The increase in violence and destruction in prison riots can be attributed to the decivilizing impact of the ameliorative reform. However, the legacy of identity continued from the 19th century, and as a result, the slow shift in power did not affect the prison riots until after World War II. During this time, the state steadily lost their monopolisation on violence in the prison environment. As the control of violence has fragmented, and the inmates have assumed control of a proportion of violence, then the inmates are more likely to resort to violent means. The loss by the state of the monopoly of violence does not fully explain all the shifts in the characteristics of prison riots, as there was a temporary shift away from violence to that of protesting in the early 1970’s.[13] Therefore, the wider social context needs to be considered in its impact on the types of prison riots taking place. During this period of time there may in effect have been a temporary civilizing of the riots, as the wider social environment espoused values of non-violent protest, which in turn temporarily affected the social behaviour of the prisoners.

List of notable prison riots









Gulag uprisings

List of fictional prison riots

The following is a list of prison riots which have been depicted in various forms of media, including books, film, and television.

  • The riot at Fox River that occurred during Prison Break's first season's two-part episode "Riots, Drills, and the Devil".
  • Network Ten created a TV series called Prisoner (Prisoner Cell Block H in some countries), a show set in a prison in Melbourne, this had multiple riots through the series run.
  • Multiple riots occurred in the television series Oz during its six season run.
  • In The Simpsons episode "The Homer They Fall", a prison riot in progress is halted instantly when imprisoned champion boxer Drederick Tatum petulantly asks the inmates and guards to "Shut up." They apologize and begin extinguishing the flames and tidying up.
  • The riot in the film Natural Born Killers[1].
  • In the film Blood in Blood out, in San Quentin State Prison, after gangleader Montana was killed.
  • In the movie Scum, by Alan Clarke the borstal inmates protest the official indifference that led to the suicide of one of the boys on the night before that he had been raped. It is not clear whether the perpetrators of the rape had participated. During the scene the inmates refuse to eat breakfast, and one by one they start chanting the eponymous "scum" and proceed to demolish the canteen, with the staff locking themselves into a secure area. The movie ends shortly after in the final scene with the governor claiming to mourn the death of the boy, whilst informing the inmates there is full loss of privileges "until the damage has been paid for".
  • In the graphic novel and film Watchmen, after a burn victim of Rorschach dies, a prison riot breaks out in an attempt to kill him. Rorschach escapes with the aid of Nite-Owl and Silk Spectre.
  • In the episode "A Game of Checkers" of the HBO television series Oz, a riot breaks out in Oswald Pen.'s Emerald City, with Muslim activist 'Kareem Saïd' (real name Goodson Truman) leading it (with the help of a gun given to him by a Muslim prison guard. It is eventually broken up with tear gas and a SWAT team.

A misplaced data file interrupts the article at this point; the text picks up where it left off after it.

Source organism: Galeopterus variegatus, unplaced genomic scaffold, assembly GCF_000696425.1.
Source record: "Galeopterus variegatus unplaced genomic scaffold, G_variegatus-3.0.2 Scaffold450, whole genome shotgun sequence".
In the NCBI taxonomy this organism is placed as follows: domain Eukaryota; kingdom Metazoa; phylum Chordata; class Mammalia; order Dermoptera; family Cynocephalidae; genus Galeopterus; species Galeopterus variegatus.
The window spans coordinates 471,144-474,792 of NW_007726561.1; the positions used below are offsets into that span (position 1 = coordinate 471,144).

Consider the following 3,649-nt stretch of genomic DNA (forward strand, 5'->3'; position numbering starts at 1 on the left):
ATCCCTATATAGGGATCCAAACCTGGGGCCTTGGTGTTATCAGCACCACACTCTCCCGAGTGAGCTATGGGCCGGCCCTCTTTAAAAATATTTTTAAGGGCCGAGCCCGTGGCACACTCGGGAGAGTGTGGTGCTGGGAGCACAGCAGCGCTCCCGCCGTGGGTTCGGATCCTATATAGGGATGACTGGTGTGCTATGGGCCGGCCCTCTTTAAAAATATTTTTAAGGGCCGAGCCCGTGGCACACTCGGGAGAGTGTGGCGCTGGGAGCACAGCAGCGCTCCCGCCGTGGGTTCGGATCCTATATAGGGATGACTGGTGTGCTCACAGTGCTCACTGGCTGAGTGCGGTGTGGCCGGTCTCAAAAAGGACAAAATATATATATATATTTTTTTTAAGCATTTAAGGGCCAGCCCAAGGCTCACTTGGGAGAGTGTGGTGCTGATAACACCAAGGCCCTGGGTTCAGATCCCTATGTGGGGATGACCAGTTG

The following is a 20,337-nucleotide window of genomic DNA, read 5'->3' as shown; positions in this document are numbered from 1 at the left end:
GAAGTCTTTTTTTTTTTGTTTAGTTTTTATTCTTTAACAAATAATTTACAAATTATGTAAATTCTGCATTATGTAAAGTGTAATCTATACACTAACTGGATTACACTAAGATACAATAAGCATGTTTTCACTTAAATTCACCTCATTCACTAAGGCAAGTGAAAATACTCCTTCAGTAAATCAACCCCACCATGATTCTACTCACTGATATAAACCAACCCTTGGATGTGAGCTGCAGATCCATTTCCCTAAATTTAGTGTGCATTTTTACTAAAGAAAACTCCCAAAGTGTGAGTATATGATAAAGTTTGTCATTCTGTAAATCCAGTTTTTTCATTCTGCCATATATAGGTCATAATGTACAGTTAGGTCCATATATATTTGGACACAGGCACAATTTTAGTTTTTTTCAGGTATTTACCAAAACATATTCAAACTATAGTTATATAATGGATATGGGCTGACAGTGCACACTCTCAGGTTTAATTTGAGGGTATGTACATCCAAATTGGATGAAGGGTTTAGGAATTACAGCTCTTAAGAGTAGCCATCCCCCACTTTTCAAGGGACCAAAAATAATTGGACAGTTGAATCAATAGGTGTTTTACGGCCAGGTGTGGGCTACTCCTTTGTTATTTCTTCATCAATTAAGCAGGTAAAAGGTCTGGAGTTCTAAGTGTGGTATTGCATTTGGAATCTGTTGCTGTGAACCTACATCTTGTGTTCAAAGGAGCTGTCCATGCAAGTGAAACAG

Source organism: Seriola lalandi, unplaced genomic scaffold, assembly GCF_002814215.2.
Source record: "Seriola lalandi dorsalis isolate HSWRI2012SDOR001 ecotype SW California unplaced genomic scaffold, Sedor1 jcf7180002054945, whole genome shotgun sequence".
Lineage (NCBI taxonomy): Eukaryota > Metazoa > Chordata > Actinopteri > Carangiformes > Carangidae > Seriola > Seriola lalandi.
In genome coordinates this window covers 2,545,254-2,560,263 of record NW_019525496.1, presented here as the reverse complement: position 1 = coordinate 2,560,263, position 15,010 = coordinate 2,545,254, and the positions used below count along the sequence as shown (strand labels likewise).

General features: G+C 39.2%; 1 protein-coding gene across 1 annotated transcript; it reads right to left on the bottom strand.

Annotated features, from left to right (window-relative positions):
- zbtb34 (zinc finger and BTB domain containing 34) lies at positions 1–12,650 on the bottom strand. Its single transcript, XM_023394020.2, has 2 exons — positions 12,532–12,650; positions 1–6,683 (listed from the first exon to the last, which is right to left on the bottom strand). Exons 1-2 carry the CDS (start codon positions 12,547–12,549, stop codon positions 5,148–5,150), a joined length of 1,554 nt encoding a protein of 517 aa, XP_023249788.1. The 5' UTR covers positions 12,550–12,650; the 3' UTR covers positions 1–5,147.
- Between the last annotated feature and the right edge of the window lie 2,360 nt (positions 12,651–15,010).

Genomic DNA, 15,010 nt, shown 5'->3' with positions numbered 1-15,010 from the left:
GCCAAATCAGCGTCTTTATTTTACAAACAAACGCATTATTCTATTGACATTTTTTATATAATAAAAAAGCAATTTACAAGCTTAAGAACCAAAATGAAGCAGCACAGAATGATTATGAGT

• In Episode 6 of the 3rd season of the British TV show Ashes to Ashes, a prison riot occurs at Fenchurch East Prison.
  • In the episode "Redemptio" in season 6 of CBS television series CSI: NY, Sheldon Hawkes gets trapped in a prison riot while investigating the death of a prison guard.
  • Critically awarded Spanish film, Celda 211 is largely centered around a riot in a Zamora jail.
  • In Tom Clancy's Splinter Cell: Double Agent, Irving Lambert has two splinter cells stage a riot to help Sam Fisher escape with Jamie Washington in an effort for Sam to gain Jamie's trust and lead him to Jamie's terrorist organization, the JBA.
  • In Call of Duty: Black Ops, Reznov and Mason plan a prison riot by fighting and when the guards stop them they escape.

See also


  1. Bidna, H. (1975). Effects of increased security on prison violence. Journal of Criminal Justice, 3. 33-46.
  2. Ellis, D. (1984) Crowding and prison violence: Integration of research and theory. Criminal Justice and Behavior, 11 (3). 277-308.
  3. Gaes, G. (1994). Prison crowding research reexamined. The Prison Journal, 74, (3). 329-363.
  4. Useem, B. (1985). Disorganization and the New Mexico prison riot of 1980. American Sociological Review, 50 (5). 677-688.
  5. Newbold, G. (1989). Punishment and Politics: The Maximum Security Prison in New Zealand. Auckland: Oxford University Press.
  6. Colvin, M. (1982). The 1980 New Mexico prison riot. Social Problems, 29 (5). 449-463.
  7. Useem, B. and Kimball, P. (1987). A theory of prison riots. Theory and Society, 16 (1). 87-122.
  8. Dinitz, S. (1991). Barbarism in the New Mexico state prison riot: The search for meaning a decade later. In Kelly, R. and MacNamara, D. (eds.). Perspectives on Deviance: Dominance, Degradation and Denigration. Cincinnati: Anderson Publishing Company.
  9. Ellis, D. (1984). Crowding and prison violence: Integration of research and theory. Criminal Justice and Behavior, 11 (3). 277-308.
  10. Pratt, J. (1997). Governing the Dangerous: Dangerousness, Law and Social Change. Sydney: The Federation Press.
  11. Garland, D. (1997). Punishment and Modern Society: A Study in Social Theory. Oxford: Clarendon Press.
  12. 12.0 12.1 Pratt, J. (1999). Norbert Elias and the civilized prison. British Journal of Sociology, 50 (2). 271-296.
  13. Martinson, R. (1974). What works? Questions and answers about prison reform. The Public Interest, 35. 22-54.
  14. Mayor: 'Full Scale Riot' at Ind. Prison


he:מרד אסירים

Community content is available under CC-BY-SA unless otherwise noted.